Hope For Life Prevails As NASA’s Radar Detects Life Under Quake Rubble In Nepal

by
Sameera Ehteram
Good news: Despite all the death and destruction, there is still hope for successful rescues.

Amazingly, there are still stories of rescues coming out of Nepal almost two weeks after the devastating 7.8 magnitude earthquake.

A search and rescue device located four survivors buried beneath 10 feet of rubble by their heartbeats.

The Finding Individuals for Disaster and Emergency Response (FINDER), developed by NASA and the U.S. Department of Homeland Security, is based on remote-sensing technology that’s been used to search for signs of life on extrasolar planets.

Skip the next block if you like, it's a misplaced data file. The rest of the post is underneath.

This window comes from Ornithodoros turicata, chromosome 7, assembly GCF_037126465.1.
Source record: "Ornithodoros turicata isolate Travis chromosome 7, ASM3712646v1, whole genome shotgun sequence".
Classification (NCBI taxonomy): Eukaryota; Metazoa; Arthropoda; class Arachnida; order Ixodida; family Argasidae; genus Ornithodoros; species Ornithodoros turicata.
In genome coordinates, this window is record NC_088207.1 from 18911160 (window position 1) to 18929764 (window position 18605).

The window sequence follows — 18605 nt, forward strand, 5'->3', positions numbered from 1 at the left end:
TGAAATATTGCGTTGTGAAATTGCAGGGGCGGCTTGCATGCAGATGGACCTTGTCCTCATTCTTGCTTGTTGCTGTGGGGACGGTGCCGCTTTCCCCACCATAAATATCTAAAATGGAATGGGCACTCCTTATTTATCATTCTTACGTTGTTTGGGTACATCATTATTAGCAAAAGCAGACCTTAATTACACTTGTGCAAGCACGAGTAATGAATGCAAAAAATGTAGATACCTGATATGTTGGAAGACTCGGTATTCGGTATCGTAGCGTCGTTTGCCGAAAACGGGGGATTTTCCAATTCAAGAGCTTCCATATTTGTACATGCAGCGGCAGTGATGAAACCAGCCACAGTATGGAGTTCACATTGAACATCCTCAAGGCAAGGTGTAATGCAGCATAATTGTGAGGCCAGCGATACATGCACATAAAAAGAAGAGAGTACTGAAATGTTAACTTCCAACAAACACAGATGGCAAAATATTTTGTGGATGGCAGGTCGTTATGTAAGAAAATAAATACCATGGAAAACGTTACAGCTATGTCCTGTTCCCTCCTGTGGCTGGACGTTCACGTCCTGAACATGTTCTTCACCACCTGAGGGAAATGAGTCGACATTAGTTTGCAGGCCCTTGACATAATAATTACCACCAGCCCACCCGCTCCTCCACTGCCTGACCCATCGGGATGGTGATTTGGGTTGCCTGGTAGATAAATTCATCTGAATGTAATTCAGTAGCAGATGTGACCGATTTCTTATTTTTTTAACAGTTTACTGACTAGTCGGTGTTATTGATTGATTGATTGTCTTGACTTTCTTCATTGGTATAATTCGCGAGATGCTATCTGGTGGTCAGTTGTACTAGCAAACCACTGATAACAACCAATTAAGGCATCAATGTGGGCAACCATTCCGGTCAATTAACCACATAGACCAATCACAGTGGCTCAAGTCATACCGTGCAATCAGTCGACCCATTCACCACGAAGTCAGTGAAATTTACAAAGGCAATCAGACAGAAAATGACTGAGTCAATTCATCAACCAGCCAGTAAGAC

Must Watch: The Eerie Moment Hundreds Of Birds Filled The Sky As Nepal Earthquake Hit

The portable radar is able to detect breathing and heartbeats of people beneath up to 30 feet of rubble, behind 20 feet of solid concrete, or within 100 feet in open spaces.

NASA has more plans for the device in the future and aims to expand the technology to be used to measure the vitals of people trapped in cars or quarantined with deadly diseases like Ebola. FINDER is also small enough to be carried around by drones in areas that are too dangerous for humans.

Almost 8,000 people died as a result of the earthquake so far.

The earthquake hit Nepal with devastating force less than 50 miles from the capital, Kathmandu, causing tremors in northern India as well. Thousands of buildings, including historic structures and temples, were destroyed.

Check Out: Before and After Photos Show The Devastating Destruction Done To Nepal’s Landmarks After Quake

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